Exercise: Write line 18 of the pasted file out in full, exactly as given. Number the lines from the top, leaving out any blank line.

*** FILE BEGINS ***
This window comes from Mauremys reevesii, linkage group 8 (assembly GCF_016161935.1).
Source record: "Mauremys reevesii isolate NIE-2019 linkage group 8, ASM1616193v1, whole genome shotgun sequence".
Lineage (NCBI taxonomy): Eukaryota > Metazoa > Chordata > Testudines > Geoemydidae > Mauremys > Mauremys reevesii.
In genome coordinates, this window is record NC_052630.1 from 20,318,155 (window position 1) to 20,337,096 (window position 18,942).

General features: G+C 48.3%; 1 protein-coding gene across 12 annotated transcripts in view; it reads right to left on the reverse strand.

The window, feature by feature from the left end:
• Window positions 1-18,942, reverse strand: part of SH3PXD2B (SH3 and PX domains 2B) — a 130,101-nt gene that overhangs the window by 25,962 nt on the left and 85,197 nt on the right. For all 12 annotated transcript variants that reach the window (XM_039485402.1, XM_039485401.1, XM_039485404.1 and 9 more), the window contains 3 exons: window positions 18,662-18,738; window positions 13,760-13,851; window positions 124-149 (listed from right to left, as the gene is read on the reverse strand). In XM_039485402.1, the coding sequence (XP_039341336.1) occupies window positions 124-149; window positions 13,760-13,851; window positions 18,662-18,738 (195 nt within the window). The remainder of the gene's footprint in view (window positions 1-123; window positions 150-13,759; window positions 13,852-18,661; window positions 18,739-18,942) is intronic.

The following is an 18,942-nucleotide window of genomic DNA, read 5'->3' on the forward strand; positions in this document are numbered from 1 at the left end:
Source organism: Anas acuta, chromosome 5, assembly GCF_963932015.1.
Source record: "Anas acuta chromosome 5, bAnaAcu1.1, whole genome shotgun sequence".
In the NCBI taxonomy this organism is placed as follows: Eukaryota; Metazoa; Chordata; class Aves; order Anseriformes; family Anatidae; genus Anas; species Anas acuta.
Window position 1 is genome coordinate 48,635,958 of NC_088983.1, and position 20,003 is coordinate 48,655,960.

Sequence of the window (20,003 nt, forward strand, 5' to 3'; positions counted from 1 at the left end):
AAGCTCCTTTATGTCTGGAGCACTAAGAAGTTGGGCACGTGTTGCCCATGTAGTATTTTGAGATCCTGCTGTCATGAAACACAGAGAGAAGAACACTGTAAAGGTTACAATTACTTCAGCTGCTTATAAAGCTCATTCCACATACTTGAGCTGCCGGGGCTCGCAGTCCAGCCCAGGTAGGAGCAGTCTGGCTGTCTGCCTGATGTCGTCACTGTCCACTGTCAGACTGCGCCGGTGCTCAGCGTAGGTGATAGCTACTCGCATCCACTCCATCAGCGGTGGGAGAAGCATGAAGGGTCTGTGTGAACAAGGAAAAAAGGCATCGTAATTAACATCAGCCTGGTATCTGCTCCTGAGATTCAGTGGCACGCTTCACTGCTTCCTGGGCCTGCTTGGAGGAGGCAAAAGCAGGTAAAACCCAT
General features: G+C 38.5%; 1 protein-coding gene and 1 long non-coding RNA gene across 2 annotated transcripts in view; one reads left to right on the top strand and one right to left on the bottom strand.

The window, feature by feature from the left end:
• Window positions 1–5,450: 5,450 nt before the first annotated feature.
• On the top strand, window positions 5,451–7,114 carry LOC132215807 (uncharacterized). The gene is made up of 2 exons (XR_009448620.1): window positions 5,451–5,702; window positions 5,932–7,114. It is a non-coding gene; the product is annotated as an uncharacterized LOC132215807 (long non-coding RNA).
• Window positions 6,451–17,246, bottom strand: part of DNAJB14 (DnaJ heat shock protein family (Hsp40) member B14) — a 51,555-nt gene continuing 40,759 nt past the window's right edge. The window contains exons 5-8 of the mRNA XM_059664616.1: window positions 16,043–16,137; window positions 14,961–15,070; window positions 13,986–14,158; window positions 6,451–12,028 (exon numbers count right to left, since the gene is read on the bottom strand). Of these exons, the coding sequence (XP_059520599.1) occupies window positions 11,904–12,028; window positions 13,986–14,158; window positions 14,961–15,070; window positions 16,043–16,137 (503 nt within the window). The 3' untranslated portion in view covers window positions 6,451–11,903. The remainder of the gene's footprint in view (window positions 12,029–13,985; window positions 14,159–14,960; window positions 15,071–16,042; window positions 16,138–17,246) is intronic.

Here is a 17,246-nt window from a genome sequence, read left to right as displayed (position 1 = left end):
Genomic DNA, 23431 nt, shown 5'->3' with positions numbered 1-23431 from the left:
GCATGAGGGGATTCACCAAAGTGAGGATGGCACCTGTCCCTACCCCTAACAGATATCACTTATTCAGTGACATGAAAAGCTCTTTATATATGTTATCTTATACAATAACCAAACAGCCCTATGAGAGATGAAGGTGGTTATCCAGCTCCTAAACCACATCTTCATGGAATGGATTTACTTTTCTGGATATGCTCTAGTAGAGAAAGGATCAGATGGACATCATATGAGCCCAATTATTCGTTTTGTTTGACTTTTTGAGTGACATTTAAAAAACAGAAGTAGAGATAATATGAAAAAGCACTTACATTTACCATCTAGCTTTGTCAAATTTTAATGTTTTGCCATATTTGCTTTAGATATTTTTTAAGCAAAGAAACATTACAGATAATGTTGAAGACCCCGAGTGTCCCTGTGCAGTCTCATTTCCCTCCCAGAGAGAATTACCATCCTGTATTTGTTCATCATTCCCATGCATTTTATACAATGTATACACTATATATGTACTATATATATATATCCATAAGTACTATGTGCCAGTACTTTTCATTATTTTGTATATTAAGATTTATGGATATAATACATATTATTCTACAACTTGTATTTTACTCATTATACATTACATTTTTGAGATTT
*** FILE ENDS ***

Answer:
• On the top strand, window positions 5,451–7,114 carry LOC132215807 (uncharacterized). The gene is made up of 2 exons (XR_009448620.1): window positions 5,451–5,702; window positions 5,932–7,114. It is a non-coding gene; the product is annotated as an uncharacterized LOC132215807 (long non-coding RNA).